Exit consents, UK law, and common sense

August 1, 2012

The wonkier edge of the blogosphere (Joseph Cotterill at Alphaville, Anna Gelpern at Credit Slips, Matt Levine at Dealbreaker) has been paying a lot more attention than any non-blogger journalists I can find when it comes to a very significant recent decision, in the English courts, on the subject of exit consents. (The decision can also be found here, in PDF form.)

There’s a bit of a tinge of panic to some of the coverage: Gelpern, for instance, calls the decision “a really big deal”, while Cotterill calls it “a depth charge”. And on the surface, it’s easy to see why they might think that way. Exit consents are a standard weapon in the debt-restructuring arsenal, a clever way for bond issuers to get their bondholders to agree to a restructuring. And now an English judge seems to have ruled that they’re illegal.

In order to understand the real problem here, it’s helpful to understand a key difference between bonds and loans. One upon a time, when companies wanted to borrow money, they would go to the bank — and then, if they ran into trouble, they would negotiate new terms with their lender. That didn’t change when simple bank loans became syndicated loans: borrowers then just had to negotiate with a consortium of banks, rather than with just one. But when banks became just intermediaries, and companies borrowed in the bond market, things did change. You can’t negotiate directly with your lenders when you don’t even know who your lenders are, and when there might well be many thousands of them.

So, how do you restructure a bond? One option is that you simply don’t: you go bankrupt instead, and let your creditors fight it out in court for whatever pickings they can find on your carcass. That’s unpleasant: there are serious costs of filing for bankruptcy, and often a nice bond restructuring can be a lot cheaper and result in a better outcome for all concerned. If you can manage to pull it off.

So, how can you restructure bonds, if you need unanimous consent from thousands of different and often anonymous bondholders? Isn’t that akin to herding cats? Well, yes. But exit consents offer a clever solution: you ask bondholders to voluntarily tender their bonds into a bond exchange, taking some kind of a haircut in the process. Lots of bondholders will be willing to do that, if the alternative is bankruptcy. But they also worry about free riders: what will happen to the bondholders who don’t tender into the exchange? Will they continue to get paid out in full? Not if all the bondholders who do tender into the exchange vote, while tendering their old bonds, to cripple the old bonds at the same time. They might not be able to change the payment terms — that normally requires unanimity — but they can change other terms, and would-be holdouts end up holding highly illiquid, crippled instruments of very little value.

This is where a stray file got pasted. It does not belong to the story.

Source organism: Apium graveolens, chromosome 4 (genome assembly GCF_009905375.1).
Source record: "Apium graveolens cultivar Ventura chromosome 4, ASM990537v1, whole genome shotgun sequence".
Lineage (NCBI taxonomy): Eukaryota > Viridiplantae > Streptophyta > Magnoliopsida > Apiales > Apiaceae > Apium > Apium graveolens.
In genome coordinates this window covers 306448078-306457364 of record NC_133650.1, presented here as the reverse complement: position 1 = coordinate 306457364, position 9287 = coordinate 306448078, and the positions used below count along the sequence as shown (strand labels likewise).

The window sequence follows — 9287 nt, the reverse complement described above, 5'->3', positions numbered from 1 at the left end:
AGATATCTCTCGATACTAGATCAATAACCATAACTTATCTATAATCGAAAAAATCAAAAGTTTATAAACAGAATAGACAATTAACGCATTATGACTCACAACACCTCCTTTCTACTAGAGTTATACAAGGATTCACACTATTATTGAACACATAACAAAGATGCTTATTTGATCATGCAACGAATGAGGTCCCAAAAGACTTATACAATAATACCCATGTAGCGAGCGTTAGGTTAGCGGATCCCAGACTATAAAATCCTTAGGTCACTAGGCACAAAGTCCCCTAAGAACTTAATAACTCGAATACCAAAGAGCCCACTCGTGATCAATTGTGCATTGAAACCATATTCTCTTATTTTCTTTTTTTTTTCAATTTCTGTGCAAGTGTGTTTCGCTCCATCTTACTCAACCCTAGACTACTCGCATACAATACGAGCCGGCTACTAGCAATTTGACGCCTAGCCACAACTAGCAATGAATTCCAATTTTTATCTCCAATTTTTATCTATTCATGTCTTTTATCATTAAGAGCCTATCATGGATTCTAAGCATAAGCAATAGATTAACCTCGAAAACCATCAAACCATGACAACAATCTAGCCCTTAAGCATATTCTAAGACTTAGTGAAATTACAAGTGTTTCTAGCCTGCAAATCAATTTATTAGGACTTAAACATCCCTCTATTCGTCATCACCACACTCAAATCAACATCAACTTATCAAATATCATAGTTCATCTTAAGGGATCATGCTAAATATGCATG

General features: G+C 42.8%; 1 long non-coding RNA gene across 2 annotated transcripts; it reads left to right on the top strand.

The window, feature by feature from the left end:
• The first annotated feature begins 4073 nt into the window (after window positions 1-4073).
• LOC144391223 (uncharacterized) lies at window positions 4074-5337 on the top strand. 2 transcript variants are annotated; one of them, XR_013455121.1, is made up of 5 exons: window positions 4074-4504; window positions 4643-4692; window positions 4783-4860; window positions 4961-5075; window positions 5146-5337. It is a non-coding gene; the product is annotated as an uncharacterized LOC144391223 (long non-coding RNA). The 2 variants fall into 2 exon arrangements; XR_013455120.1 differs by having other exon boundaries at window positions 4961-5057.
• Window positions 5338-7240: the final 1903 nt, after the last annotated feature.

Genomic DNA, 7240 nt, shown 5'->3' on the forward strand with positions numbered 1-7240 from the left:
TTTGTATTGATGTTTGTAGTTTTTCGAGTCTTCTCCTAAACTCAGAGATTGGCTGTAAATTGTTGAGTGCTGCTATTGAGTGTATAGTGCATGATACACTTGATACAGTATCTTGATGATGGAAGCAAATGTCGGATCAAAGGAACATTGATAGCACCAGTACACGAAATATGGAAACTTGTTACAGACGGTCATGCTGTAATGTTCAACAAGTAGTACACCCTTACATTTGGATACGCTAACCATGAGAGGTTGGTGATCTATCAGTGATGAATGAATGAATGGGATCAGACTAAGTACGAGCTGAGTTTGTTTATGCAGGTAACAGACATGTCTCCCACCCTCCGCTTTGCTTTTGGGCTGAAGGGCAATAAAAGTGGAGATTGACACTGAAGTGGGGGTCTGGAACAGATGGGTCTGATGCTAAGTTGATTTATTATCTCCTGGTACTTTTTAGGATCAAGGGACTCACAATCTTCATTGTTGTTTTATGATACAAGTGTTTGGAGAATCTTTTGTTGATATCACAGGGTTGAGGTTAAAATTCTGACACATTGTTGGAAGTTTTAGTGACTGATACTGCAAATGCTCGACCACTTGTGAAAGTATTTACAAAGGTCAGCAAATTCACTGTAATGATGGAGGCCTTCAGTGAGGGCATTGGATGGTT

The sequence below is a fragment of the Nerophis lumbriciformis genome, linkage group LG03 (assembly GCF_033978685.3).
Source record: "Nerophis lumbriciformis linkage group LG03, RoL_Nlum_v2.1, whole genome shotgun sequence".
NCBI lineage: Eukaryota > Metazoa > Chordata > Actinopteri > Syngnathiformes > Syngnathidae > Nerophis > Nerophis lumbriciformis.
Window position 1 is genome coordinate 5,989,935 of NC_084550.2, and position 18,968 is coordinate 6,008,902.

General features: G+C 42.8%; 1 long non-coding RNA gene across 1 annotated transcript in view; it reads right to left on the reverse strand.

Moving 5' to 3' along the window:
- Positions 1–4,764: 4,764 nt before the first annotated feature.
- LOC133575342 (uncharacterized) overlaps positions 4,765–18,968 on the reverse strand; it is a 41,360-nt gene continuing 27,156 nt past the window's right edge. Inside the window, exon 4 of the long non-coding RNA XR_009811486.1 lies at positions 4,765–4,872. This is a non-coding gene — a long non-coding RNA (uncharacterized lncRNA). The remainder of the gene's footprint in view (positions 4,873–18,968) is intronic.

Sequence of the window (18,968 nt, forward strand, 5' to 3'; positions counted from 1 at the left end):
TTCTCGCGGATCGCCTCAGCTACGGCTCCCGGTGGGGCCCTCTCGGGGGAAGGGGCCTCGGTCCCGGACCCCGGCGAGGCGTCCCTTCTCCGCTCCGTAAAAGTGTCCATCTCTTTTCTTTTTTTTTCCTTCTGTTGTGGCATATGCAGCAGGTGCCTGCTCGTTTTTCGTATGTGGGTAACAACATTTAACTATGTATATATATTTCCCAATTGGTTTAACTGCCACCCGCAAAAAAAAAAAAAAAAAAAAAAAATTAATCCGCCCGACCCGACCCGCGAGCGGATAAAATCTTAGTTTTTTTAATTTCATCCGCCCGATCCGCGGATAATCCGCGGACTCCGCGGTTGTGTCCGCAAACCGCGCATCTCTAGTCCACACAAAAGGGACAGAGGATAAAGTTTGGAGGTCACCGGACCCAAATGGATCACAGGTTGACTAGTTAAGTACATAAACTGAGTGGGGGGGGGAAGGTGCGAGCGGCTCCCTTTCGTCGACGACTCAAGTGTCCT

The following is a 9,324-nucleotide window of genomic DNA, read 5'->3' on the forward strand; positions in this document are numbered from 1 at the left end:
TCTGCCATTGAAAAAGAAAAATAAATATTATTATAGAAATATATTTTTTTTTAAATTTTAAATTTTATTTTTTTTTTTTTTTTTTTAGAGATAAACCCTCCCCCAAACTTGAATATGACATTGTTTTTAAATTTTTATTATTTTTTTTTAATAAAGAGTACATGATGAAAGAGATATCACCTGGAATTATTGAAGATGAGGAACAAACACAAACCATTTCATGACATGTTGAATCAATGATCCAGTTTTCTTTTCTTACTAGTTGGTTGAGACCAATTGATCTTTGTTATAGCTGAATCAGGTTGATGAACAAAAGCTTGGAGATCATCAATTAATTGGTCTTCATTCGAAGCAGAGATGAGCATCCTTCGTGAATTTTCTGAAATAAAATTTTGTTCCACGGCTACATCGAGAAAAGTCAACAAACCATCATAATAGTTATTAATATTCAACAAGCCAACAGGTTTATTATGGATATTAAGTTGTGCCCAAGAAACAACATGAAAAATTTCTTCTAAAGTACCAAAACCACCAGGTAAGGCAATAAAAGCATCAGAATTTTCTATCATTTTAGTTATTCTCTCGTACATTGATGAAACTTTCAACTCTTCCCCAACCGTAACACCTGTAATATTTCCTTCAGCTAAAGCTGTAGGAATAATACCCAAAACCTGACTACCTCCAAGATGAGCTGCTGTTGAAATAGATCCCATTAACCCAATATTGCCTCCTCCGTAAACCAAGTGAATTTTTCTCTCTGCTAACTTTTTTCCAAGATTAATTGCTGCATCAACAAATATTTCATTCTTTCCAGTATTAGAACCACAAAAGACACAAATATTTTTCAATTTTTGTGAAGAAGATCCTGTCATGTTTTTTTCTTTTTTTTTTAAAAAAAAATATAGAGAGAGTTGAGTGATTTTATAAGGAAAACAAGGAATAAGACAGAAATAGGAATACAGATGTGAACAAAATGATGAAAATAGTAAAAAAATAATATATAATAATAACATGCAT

Exit consents come in various different flavors, from the polite to the extremely coercive. But the general idea behind them is the same. Whether or not you think the offer is a good one, bondholders are incentivized to vote for it, rather than just sitting on the sidelines, because sitting on the sidelines can be dangerous. But in one particular case, according to Mr Justice Briggs, the exit consent was so coercive that it became downright illegal.

I can see why he said that. The debtor in question was Anglo Irish Bank, and the exit consent in this case was particularly evil: exiting bondholders gave the bank (which at that point had already been nationalized) the right to buy back all of its old bonds at a price of €0.01 per €1000 in principal amount. Assenagon Asset Management owned just over €17 million of bonds, and didn’t participate in the bond exchange; shortly thereafter, it found all of its bonds redeemed in return for a payment of just €170.

The exchange was a success, with some 92% of bondholders participating; at that point, the bank could easily have reopened the offer and given the holdouts a second chance to say yes. Instead, it got vindictive — and got sued. The result: the entire exchange was found to be illegal. Which has some lawyers, like those at Davis Polk, rather alarmed:

The Anglo Irish decision casts doubt on the legality under English law of any form of exit consent that imposes less favourable consequences upon those who decline to participate in any associated exchange offer, even if such exit consent does not lead to a complete expropriation of the relevant securities as occurred in the Anglo Irish case.

Brown Rudnick, too, thinks this is a Very Big Deal:

The repercussions of this judgment are potentially huge, and could affect all bond restructurings carried out by the Irish banks in the period 2009 to 2011, as well as restructurings in other jurisdictions.

But I think that Clifford Chance is closer to the realities of this case. In a note entitled “Liability Management: Exit Consents and Oppression of the Minority”, they conclude that the English courts merely “provided a timely reminder that the English courts will not uphold structures that seek to impose unfair or punitive outcomes on dissenting or non-participating Noteholders”. Or, to put it another way: go ahead and use exit consents, if you must. But don’t be evil about it.

This is actually one of the things I like about UK law: judges are perfectly free to use common sense, instead of taking everything to its logical conclusion. To use the language of regulation, there are principles involved as well as rules. So while investors are now being urged to buy English-law bonds, and issuers are being urged to issue in New York, the fact is that the difference between the two is not as great as the headlines about the ruling might make it seem. Unless, and until, the issuer decides to be incredibly, and quite unjustifiably, vindictive towards holdouts.


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